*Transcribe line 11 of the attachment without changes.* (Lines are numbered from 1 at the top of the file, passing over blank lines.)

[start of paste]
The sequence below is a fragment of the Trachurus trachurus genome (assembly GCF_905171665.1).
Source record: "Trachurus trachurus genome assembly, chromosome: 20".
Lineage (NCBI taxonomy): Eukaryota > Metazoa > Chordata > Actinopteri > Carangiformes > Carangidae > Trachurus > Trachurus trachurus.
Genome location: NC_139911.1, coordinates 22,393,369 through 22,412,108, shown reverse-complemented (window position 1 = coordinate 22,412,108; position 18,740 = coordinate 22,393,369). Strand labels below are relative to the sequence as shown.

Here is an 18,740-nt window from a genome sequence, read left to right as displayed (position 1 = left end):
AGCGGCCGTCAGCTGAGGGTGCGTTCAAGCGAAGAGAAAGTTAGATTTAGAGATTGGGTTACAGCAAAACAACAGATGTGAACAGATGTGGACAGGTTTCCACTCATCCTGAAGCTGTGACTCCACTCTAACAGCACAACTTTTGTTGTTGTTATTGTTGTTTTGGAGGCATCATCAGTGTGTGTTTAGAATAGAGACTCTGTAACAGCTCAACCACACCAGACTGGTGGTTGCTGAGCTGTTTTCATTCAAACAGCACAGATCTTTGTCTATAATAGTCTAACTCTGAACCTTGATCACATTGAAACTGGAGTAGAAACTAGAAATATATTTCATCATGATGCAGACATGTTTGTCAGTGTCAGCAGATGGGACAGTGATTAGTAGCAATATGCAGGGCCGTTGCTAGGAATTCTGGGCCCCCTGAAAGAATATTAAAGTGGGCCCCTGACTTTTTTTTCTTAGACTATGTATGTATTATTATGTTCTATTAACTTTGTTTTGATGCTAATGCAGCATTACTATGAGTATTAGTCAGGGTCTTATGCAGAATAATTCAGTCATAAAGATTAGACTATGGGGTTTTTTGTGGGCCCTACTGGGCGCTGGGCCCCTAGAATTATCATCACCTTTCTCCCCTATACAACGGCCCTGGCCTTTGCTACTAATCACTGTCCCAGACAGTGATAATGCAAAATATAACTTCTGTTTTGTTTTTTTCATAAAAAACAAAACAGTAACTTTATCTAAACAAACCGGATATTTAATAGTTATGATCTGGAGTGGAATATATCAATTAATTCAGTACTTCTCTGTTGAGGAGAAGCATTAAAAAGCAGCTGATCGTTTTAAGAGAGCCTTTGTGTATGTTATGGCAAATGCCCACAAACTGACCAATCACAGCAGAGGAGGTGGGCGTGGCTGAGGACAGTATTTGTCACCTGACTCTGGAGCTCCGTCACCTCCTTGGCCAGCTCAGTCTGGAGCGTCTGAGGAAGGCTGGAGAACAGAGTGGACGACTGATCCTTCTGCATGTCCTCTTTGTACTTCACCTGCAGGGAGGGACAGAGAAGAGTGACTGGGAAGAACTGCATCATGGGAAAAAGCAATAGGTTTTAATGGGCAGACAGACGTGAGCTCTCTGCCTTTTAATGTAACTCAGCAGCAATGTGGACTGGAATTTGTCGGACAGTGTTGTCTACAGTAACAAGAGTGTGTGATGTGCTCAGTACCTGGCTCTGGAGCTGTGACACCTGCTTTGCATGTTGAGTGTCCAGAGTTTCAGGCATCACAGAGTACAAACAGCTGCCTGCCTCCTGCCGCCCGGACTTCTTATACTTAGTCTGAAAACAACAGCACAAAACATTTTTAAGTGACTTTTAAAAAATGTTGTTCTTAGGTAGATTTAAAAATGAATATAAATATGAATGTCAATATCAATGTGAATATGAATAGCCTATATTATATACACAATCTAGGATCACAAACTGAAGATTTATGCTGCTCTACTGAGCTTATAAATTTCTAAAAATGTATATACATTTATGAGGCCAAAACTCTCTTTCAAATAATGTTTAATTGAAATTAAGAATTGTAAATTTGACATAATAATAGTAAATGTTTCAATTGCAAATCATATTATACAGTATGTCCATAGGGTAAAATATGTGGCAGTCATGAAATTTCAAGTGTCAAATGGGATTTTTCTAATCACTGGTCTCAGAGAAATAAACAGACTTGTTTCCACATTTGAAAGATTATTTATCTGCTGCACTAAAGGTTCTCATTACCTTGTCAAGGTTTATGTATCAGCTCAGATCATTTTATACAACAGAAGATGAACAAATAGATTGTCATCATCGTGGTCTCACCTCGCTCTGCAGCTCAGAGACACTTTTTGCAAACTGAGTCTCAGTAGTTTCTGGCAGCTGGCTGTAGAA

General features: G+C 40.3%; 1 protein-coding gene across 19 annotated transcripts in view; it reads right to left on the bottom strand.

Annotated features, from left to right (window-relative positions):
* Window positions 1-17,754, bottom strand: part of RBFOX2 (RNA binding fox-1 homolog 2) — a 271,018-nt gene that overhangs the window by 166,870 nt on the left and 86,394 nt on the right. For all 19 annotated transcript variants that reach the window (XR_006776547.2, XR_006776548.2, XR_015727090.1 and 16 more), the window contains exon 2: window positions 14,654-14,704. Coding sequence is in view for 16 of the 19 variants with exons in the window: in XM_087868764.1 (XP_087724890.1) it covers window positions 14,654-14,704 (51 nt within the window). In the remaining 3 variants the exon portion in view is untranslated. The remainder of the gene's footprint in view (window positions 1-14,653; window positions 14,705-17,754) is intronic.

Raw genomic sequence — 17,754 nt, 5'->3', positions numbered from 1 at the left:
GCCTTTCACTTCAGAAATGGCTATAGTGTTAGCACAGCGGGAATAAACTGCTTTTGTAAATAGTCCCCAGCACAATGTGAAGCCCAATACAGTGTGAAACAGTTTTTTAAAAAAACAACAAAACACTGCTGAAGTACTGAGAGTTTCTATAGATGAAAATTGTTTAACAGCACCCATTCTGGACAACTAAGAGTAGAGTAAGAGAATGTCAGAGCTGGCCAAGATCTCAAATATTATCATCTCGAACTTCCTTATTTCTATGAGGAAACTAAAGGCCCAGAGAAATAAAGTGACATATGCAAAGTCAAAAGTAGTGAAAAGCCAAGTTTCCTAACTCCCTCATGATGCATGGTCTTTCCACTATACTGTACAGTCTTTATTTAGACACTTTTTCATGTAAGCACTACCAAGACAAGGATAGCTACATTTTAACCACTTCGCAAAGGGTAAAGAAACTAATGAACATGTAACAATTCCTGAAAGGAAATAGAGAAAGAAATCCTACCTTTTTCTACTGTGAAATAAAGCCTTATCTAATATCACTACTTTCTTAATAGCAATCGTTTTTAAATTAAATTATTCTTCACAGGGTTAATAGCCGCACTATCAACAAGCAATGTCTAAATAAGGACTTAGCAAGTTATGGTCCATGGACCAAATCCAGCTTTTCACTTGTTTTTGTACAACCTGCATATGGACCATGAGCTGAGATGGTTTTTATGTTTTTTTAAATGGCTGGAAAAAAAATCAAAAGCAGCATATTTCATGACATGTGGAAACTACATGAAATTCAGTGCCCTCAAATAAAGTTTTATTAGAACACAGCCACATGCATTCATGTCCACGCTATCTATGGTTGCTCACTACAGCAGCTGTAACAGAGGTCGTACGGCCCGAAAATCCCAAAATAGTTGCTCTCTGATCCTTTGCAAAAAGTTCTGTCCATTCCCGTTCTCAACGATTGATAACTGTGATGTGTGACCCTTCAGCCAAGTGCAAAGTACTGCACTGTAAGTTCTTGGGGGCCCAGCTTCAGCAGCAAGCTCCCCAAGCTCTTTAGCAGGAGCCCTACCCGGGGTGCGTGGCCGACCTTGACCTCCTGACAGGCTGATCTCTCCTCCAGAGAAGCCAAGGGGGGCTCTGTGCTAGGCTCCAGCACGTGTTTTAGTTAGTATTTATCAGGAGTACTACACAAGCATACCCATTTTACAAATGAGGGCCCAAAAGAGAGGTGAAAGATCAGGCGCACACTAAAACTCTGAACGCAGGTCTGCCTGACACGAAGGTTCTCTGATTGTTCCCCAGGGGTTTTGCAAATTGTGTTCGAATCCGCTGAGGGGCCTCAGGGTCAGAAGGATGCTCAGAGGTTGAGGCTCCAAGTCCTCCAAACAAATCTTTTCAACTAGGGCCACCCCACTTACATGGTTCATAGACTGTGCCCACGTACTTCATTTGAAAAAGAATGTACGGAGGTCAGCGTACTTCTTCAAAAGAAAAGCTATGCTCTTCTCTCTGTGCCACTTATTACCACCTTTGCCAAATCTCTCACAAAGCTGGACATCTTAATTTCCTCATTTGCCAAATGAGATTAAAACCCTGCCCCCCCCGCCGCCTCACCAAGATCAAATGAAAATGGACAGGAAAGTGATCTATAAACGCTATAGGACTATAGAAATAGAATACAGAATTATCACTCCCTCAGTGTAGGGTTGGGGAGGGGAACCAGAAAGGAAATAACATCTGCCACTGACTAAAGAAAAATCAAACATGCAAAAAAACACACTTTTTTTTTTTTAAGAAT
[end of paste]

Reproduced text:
GCCTTTCACTTCAGAAATGGCTATAGTGTTAGCACAGCGGGAATAAACTGCTTTTGTAAATAGTCCCCAGCACAATGTGAAGCCCAATACAGTGTGAAACAGTTTTTTAAAAAAACAACAAAACACTGCTGAAGTACTGAGAGTTTCTATAGATGAAAATTGTTTAACAGCACCCATTCTGGACAACTAAGAGTAGAGTAAGAGAATGTCAGAGCTGGCCAAGATCTCAAATATTATCATCTCGAACTTCCTTATTTCTATGAGGAAACTAAAGGCCCAGAGAAATAAAGTGACATATGCAAAGTCAAAAGTAGTGAAAAGCCAAGTTTCCTAACTCCCTCATGATGCATGGTCTTTCCACTATACTGTACAGTCTTTATTTAGACACTTTTTCATGTAAGCACTACCAAGACAAGGATAGCTACATTTTAACCACTTCGCAAAGGGTAAAGAAACTAATGAACATGTAACAATTCCTGAAAGGAAATAGAGAAAGAAATCCTACCTTTTTCTACTGTGAAATAAAGCCTTATCTAATATCACTACTTTCTTAATAGCAATCGTTTTTAAATTAAATTATTCTTCACAGGGTTAATAGCCGCACTATCAACAAGCAATGTCTAAATAAGGACTTAGCAAGTTATGGTCCATGGACCAAATCCAGCTTTTCACTTGTTTTTGTACAACCTGCATATGGACCATGAGCTGAGATGGTTTTTATGTTTTTTTAAATGGCTGGAAAAAAAATCAAAAGCAGCATATTTCATGACATGTGGAAACTACATGAAATTCAGTGCCCTCAAATAAAGTTTTATTAGAACACAGCCACATGCATTCATGTCCACGCTATCTATGGTTGCTCACTACAGCAGCTGTAACAGAGGTCGTACGGCCCGAAAATCCCAAAATAGTTGCTCTCTGATCCTTTGCAAAAAGTTCTGTCCATTCCCGTTCTCAACGATTGATAACTGTGATGTGTGACCCTTCAGCCAAGTGCAAAGTACTGCACTGTAAGTTCTTGGGGGCCCAGCTTCAGCAGCAAGCTCCCCAAGCTCTTTAGCAGGAGCCCTACCCGGGGTGCGTGGCCGACCTTGACCTCCTGACAGGCTGATCTCTCCTCCAGAGAAGCCAAGGGGGGCTCTGTGCTAGGCTCCAGCACGTGTTTTAGTTAGTATTTATCAGGAGTACTACACAAGCATACCCATTTTACAAATGAGGGCCCAAAAGAGAGGTGAAAGATCAGGCGCACACTAAAACTCTGAACGCAGGTCTGCCTGACACGAAGGTTCTCTGATTGTTCCCCAGGGGTTTTGCAAATTGTGTTCGAATCCGCTGAGGGGCCTCAGGGTCAGAAGGATGCTCAGAGGTTGAGGCTCCAAGTCCTCCAAACAAATCTTTTCAACTAGGGCCACCCCACTTACATGGTTCATAGACTGTGCCCACGTACTTCATTTGAAAAAGAATGTACGGAGGTCAGCGTACTTCTTCAAAAGAAAAGCTATGCTCTTCTCTCTGTGCCACTTATTACCACCTTTGCCAAATCTCTCACAAAGCTGGACATCTTAATTTCCTCATTTGCCAAATGAGATTAAAACCCTGCCCCCCCCGCCGCCTCACCAAGATCAAATGAAAATGGACAGGAAAGTGATCTATAAACGCTATAGGACTATAGAAATAGAATACAGAATTATCACTCCCTCAGTGTAGGGTTGGGGAGGGGAACCAGAAAGGAAATAACATCTGCCACTGACTAAAGAAAAATCAAACATGCAAAAAAACACACTTTTTTTTTTTTAAGAAT